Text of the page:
The head design gave a marked advantage to the older Ford and newer Dodge engines.
Ford FR9 NASCAR Engine
Ford: Ford introduced its new NASCAR race engine, the FR9 at SEMA earlier this year and will phase it into the cup cars over the 2009 season beginning with the Roush team. The FR9 will eventually filter into the trucks and Nationwide cars in the next year.
Ford’s present NASCAR engines are all production-based on the old 351 Windsor and 351 Cleveland engine designs. The new engine will no longer resemble the older engine and actually looks a whole lot like the new Chevy R07 externally.
Dodge R6P8 NASCAR Engine
Dodge: Dodge is introducing their new R6P8 engine with Penske during the earlier part of the season. They will phase out their older R5P7 with the other teams as the season continues.
The new engine is no longer based on a production engine, but unlike Chevy and Ford the earlier R5P7 engine, that had such a horsepower advantage over the older Chevy and Ford engine was based only loosely on a production piece.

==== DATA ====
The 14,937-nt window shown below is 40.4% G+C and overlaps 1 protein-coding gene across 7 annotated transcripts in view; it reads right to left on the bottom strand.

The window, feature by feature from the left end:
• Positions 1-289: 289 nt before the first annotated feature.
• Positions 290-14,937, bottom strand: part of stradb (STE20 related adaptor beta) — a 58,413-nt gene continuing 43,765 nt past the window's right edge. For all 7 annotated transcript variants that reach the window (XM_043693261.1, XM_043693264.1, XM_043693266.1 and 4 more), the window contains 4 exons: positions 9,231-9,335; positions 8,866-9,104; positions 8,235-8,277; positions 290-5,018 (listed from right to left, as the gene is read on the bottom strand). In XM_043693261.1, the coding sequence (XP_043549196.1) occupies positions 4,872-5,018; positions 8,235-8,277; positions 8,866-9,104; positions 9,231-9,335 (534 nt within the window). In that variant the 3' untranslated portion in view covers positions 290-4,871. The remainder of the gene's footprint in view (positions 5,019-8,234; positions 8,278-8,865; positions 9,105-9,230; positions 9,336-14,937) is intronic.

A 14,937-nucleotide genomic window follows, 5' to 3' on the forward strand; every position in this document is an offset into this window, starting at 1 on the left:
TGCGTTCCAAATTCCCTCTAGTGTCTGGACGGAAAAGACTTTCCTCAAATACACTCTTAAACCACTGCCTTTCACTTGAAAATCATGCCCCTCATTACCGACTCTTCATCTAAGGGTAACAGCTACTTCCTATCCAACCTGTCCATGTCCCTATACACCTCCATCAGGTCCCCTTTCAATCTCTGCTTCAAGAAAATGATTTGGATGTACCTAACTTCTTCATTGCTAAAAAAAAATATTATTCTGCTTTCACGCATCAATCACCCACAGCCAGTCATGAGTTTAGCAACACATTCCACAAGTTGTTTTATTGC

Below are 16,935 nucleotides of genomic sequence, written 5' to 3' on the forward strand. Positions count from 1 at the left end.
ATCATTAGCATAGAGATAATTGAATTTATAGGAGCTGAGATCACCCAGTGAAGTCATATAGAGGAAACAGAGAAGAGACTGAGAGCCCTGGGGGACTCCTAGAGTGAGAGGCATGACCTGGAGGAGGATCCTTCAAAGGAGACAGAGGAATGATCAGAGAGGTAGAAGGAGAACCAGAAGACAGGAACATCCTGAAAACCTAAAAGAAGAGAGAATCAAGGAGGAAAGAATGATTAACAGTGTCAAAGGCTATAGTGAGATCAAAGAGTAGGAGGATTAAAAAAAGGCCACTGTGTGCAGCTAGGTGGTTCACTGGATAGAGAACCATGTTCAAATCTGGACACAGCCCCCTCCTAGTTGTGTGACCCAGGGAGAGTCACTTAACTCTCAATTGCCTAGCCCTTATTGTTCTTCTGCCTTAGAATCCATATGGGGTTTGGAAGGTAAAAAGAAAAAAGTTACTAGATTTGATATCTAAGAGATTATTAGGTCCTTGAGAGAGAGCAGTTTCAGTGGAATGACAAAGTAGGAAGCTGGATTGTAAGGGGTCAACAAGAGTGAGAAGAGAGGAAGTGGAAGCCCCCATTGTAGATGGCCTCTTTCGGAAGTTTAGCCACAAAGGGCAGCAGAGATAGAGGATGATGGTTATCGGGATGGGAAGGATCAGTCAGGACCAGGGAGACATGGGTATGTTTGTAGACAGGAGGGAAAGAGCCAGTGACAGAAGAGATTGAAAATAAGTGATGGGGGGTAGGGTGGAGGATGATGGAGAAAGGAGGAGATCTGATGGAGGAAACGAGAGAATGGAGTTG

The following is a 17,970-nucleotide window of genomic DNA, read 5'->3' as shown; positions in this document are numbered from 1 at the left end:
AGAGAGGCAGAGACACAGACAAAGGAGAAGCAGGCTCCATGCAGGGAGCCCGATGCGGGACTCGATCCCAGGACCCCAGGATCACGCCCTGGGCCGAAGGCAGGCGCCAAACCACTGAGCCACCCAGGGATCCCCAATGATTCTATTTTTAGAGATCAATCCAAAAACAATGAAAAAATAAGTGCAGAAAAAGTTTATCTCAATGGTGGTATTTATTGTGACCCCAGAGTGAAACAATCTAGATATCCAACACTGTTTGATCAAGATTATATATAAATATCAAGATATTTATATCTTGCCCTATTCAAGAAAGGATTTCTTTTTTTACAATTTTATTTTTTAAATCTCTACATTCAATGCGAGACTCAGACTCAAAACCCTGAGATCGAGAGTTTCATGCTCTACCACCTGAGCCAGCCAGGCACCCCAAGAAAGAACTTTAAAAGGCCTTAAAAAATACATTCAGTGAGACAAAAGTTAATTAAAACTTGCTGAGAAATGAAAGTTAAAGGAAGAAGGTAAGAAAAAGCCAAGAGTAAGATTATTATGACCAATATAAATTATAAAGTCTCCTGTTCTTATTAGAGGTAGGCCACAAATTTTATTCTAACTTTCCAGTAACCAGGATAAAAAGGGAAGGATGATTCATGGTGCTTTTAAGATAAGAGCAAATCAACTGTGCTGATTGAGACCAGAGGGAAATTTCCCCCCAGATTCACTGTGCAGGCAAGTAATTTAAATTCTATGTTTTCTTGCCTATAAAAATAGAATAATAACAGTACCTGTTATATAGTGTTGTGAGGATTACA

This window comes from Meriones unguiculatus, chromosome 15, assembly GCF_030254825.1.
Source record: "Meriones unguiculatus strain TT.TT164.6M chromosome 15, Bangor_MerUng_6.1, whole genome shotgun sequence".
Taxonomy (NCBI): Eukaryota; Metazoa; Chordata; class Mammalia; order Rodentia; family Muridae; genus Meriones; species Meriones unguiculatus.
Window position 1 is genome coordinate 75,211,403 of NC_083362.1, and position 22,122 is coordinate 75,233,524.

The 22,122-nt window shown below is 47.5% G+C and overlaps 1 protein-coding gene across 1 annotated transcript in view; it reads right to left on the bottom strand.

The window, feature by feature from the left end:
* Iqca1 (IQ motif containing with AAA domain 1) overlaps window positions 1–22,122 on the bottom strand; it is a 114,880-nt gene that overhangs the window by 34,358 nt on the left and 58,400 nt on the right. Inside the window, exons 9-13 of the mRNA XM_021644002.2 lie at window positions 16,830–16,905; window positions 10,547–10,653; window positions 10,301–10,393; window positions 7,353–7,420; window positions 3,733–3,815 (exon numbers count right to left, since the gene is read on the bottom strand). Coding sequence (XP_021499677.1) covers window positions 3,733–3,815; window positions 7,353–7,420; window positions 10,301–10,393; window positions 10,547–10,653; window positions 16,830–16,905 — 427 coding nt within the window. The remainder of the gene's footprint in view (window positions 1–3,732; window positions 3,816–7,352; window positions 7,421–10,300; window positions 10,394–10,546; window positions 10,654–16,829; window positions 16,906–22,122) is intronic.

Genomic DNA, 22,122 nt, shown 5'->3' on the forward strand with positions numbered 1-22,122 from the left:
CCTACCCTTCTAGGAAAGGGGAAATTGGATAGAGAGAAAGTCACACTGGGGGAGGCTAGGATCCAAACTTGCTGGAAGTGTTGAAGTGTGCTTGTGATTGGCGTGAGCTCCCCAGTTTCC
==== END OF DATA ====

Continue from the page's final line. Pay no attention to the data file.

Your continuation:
The block was similar to the LA/Magnum series engines, but the heads were of a newer non-production based design more closely related with a Ford head with spaced intake and exhaust ports.
The factory LA/Magnum head uses Siamese ports on the intake and the center two exhaust ports.
Now that we have the initial information on each manufacturer’s engine, we need a basis of data for comparison. The common data on all the engines are based off the rules NASCAR is now requiring for all new engine design. Production based engines will no longer be used as a basis.
NASCAR Engine Short Block
Engine Block and Crank Assembly: The engines will be of a high Nichol content iron block with a maximum of 4.125” bores on a 4.5” bore spacing and deck height will be fixed at 9.0”. All engines have a 3.25” stroke and a maximum bore of 4.185”.
The mains will incorporate the new Chevy R07 layout of four bolt mains and two side bolts on an extended bulkhead skirt. Rods have a minimum weight of 525 grams and pistons have a minimum weight of 400 grams.